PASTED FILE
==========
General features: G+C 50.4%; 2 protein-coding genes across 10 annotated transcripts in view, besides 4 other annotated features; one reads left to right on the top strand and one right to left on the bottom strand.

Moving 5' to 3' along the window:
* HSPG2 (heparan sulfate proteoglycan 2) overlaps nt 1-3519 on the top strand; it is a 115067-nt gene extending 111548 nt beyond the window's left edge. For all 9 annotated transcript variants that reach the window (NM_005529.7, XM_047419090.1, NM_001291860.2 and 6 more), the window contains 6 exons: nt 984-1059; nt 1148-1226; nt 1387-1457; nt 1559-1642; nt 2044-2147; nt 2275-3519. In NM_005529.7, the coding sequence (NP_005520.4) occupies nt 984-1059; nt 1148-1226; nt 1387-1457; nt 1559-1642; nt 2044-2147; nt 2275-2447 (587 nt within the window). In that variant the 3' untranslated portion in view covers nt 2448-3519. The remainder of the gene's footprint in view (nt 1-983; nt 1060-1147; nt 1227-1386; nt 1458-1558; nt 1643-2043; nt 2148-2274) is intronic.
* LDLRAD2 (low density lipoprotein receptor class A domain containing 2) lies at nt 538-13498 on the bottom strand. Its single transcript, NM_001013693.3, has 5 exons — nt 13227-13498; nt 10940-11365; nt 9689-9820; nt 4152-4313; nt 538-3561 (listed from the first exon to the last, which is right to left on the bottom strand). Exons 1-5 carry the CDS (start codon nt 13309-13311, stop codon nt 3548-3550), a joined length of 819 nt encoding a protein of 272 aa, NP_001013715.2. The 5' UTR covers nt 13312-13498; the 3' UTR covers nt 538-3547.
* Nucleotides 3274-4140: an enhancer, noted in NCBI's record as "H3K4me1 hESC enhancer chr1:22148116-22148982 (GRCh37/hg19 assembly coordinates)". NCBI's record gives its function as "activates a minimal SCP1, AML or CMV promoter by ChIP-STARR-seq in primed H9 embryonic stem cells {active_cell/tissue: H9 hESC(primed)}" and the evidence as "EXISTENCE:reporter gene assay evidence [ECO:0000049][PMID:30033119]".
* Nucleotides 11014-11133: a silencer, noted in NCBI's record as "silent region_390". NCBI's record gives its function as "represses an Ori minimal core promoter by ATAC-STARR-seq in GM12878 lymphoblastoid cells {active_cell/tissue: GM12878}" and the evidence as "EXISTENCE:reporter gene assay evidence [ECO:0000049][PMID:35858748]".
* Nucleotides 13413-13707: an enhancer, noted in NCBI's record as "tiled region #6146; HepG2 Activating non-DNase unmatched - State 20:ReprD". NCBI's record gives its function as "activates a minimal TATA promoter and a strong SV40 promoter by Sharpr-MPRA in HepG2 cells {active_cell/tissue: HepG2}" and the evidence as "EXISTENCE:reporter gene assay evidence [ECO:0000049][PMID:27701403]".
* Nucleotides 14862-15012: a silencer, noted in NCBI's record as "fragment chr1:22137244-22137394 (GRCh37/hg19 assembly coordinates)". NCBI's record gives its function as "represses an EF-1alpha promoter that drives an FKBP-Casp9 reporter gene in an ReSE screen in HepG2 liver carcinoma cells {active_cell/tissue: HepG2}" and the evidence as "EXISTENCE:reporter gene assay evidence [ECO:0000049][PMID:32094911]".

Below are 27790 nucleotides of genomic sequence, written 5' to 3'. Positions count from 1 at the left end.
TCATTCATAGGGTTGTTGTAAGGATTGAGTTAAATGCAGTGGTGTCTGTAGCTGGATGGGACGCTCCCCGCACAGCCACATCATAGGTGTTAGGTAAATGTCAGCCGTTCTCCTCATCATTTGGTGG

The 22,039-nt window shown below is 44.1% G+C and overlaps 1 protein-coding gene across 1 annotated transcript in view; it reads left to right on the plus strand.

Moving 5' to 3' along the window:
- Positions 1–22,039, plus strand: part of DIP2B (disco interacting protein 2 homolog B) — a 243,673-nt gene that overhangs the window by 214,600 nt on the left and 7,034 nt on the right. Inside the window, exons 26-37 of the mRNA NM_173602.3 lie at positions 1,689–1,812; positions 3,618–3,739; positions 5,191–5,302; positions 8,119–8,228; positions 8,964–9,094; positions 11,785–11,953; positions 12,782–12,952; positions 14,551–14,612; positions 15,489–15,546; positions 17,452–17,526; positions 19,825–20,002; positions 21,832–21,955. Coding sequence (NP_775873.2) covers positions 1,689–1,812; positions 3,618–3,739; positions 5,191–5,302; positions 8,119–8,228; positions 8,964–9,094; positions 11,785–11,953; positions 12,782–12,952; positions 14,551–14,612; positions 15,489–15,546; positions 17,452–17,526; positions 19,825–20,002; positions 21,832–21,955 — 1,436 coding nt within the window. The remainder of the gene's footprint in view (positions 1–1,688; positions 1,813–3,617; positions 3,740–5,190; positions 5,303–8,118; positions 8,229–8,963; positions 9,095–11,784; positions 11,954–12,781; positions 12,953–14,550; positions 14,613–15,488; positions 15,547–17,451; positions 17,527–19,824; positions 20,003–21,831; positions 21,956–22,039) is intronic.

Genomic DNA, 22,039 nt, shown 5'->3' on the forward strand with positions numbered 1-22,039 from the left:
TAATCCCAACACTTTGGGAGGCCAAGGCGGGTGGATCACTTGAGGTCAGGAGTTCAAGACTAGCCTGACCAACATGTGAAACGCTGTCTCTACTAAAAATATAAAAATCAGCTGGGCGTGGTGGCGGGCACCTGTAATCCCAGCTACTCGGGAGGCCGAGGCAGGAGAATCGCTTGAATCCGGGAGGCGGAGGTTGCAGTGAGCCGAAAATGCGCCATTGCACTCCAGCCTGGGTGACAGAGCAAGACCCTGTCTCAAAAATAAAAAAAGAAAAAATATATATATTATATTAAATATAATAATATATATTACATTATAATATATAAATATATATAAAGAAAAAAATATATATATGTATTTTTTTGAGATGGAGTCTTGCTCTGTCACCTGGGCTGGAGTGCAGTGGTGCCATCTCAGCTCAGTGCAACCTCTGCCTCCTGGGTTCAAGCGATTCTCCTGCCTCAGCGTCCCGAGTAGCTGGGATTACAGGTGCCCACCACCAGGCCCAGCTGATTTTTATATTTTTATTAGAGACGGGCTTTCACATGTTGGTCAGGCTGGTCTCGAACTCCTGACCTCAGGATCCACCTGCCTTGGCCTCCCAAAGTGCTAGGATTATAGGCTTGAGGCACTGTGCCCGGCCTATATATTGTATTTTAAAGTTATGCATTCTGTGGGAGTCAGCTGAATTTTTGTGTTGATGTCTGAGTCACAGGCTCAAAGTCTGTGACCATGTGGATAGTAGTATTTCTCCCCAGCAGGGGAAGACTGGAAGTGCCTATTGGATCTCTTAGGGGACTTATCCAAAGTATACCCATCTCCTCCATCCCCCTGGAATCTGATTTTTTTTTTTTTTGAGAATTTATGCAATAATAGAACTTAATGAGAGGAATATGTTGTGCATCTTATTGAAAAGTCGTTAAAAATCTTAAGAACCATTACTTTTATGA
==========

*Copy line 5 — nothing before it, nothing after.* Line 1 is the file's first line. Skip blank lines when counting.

* Nucleotides 3274-4140: an enhancer, noted in NCBI's record as "H3K4me1 hESC enhancer chr1:22148116-22148982 (GRCh37/hg19 assembly coordinates)". NCBI's record gives its function as "activates a minimal SCP1, AML or CMV promoter by ChIP-STARR-seq in primed H9 embryonic stem cells {active_cell/tissue: H9 hESC(primed)}" and the evidence as "EXISTENCE:reporter gene assay evidence [ECO:0000049][PMID:30033119]".